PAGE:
Matt Mahan

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Scott Wiener Senator: Good news on public transportation!



Last week, we passed the state budget, and despite a significant projected deficit, the budget contains some excellent news for public transportation. After months of advocacy, we secured over $1 billion to help keep buses and trains running over the next 3 years.


Transit agencies across the state have been heading straight for financial disaster, as I wrote to you several months ago. Federal relief funds have been keeping them afloat for a couple years now, but those funds are about to end, blowing a major hole in transit agency budgets across the state.


Those budget shortfalls were so massive they could have forced transit systems to enact major service cuts, even as ridership has been recovering. BART warned that it might be forced to end weekend service, end evening service at 9 pm, and move to one train per hour. MUNI stated it could be forced to eliminate 15-20 bus lines. Cuts of that magnitude could cause permanent damage to our transit systems, as cuts lead to reduced ridership and revenue, leading to more cuts.


Thanks to advocacy from a massive coalition we assembled - including the San Francisco Giants and 49ers, Mayor London Breed, the San Francisco Board of Supervisors, leading business, labor, and environmental organizations, transit advocates, and local elected officials from around the state - we secured additional operations funding that will help us avert this disaster scenario for now. The new budget - which we passed last week - provides $1.1 billion that can be used for transit operations over the next three years and fully restores $4 billion transit infrastructure projects. We estimate the funds secured in this agreement will cover up to half of the Bay Area’s transit operational deficit over the next three years, while ensuring that crucial transit projects of regional and statewide significance will continue to be able to leverage once-in-a-generation federal funding from the recently passed Bipartisan Infrastructure Law. This was a huge uphill battle, and we could not have succeeded without the massive, diverse, and dedicated coalition that rallied to save public transit.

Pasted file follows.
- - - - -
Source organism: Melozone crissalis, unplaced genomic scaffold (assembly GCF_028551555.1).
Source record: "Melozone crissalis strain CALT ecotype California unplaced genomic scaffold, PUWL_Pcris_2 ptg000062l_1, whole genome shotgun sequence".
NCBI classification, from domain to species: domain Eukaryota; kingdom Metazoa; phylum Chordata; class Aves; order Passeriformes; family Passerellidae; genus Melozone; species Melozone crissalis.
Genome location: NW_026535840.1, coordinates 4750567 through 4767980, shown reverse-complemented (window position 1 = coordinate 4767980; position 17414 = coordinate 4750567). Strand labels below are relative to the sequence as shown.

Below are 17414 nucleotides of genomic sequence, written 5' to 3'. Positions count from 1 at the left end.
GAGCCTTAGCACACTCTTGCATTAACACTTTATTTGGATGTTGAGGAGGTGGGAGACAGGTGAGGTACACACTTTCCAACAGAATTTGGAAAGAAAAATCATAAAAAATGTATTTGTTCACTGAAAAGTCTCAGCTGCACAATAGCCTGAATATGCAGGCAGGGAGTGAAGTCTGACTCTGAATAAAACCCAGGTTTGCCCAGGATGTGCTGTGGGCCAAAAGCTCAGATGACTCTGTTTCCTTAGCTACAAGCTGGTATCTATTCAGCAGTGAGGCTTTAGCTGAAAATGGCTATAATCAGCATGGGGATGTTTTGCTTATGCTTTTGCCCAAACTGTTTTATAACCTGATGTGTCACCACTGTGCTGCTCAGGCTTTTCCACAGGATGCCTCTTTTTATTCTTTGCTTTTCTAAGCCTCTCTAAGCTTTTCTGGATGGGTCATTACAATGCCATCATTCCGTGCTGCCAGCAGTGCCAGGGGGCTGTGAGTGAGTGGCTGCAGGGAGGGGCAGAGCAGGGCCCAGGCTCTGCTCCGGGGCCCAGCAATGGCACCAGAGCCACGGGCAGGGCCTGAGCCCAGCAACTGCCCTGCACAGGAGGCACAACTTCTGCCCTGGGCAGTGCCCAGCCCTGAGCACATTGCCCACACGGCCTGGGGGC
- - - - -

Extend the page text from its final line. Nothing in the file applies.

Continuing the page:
Even with this agreement, there is more work to be done. This budget is an agreement between the Senate and Assembly, and negotiations between the Legislature and Governor continue. Additionally, we must identify additional funding sources in the near-term — whether through new regional measures or continued state advocacy. I am continuing to advocate for excess federal highway funds California is receiving (above and beyond what we anticipated) to be used for transit operations - as the Biden administration has encouraged — and exploring ways to regionally raise additional revenues for transit operations in the Bay Area.


We all see the range of challenges facing public transportation right now, including the need for improved safety and cleanliness. Our transit agencies are making changes. For example, in recent months, BART has doubled the frequency of its train deep cleanings, redeployed BART police to make them more visible in the system, and invested in its unarmed ambassador programs. These changes have already yielded a 38% decrease in calls for assistance. Muni has made progress as well, with transit priority and other investments helping multiple lines exceed pre-pandemic ridership. Muni rider satisfaction is at its highest level since 2013.


To resolve these issues we need to reform public transit — and we can’t reform a defunct system. We will be attaching requirements to this new state funding to hold our transit systems accountable for improving service. Yet, we must always be clear that allowing our transit systems to unravel is in absolutely no one’s interest.


I would like to thank Assembly and Senate Budget Chairs Phil Ting and Nancy Skinner, Senate President Pro Tempore Toni Atkins, and Speaker of the Assembly Anthony Rendon for their dedication to helping us secure additional transit operations funding. After the budget is passed by the legislature, it heads to the Governor for signature.


Public transportation is fundamental to the future of San Francisco and San Mateo County, and I will always fight for it.




Scott Wiener